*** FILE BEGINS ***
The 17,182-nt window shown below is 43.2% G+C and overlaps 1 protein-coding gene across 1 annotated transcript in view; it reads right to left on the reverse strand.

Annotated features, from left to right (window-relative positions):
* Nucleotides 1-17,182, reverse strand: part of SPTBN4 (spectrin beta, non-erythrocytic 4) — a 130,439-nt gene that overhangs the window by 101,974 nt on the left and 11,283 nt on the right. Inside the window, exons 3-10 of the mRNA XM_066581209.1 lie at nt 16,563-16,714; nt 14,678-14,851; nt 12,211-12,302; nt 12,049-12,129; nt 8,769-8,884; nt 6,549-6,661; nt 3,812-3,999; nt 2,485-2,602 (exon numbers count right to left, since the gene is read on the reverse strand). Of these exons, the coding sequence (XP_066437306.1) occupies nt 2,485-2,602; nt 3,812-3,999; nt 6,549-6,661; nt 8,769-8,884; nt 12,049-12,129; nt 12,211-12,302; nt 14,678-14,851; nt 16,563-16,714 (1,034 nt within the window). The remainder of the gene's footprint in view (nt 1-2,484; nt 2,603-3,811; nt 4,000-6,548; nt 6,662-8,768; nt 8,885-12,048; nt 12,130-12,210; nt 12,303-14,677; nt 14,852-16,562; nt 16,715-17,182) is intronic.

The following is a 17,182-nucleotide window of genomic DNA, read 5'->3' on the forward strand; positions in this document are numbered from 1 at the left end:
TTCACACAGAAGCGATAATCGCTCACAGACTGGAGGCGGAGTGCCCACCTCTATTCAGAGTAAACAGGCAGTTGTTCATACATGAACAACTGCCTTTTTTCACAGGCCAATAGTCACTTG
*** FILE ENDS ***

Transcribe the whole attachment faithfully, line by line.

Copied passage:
The 17,182-nt window shown below is 43.2% G+C and overlaps 1 protein-coding gene across 1 annotated transcript in view; it reads right to left on the reverse strand.

Annotated features, from left to right (window-relative positions):
* Nucleotides 1-17,182, reverse strand: part of SPTBN4 (spectrin beta, non-erythrocytic 4) — a 130,439-nt gene that overhangs the window by 101,974 nt on the left and 11,283 nt on the right. Inside the window, exons 3-10 of the mRNA XM_066581209.1 lie at nt 16,563-16,714; nt 14,678-14,851; nt 12,211-12,302; nt 12,049-12,129; nt 8,769-8,884; nt 6,549-6,661; nt 3,812-3,999; nt 2,485-2,602 (exon numbers count right to left, since the gene is read on the reverse strand). Of these exons, the coding sequence (XP_066437306.1) occupies nt 2,485-2,602; nt 3,812-3,999; nt 6,549-6,661; nt 8,769-8,884; nt 12,049-12,129; nt 12,211-12,302; nt 14,678-14,851; nt 16,563-16,714 (1,034 nt within the window). The remainder of the gene's footprint in view (nt 1-2,484; nt 2,603-3,811; nt 4,000-6,548; nt 6,662-8,768; nt 8,885-12,048; nt 12,130-12,210; nt 12,303-14,677; nt 14,852-16,562; nt 16,715-17,182) is intronic.

The following is a 17,182-nucleotide window of genomic DNA, read 5'->3' on the forward strand; positions in this document are numbered from 1 at the left end:
TTCACACAGAAGCGATAATCGCTCACAGACTGGAGGCGGAGTGCCCACCTCTATTCAGAGTAAACAGGCAGTTGTTCATACATGAACAACTGCCTTTTTTCACAGGCCAATAGTCACTTG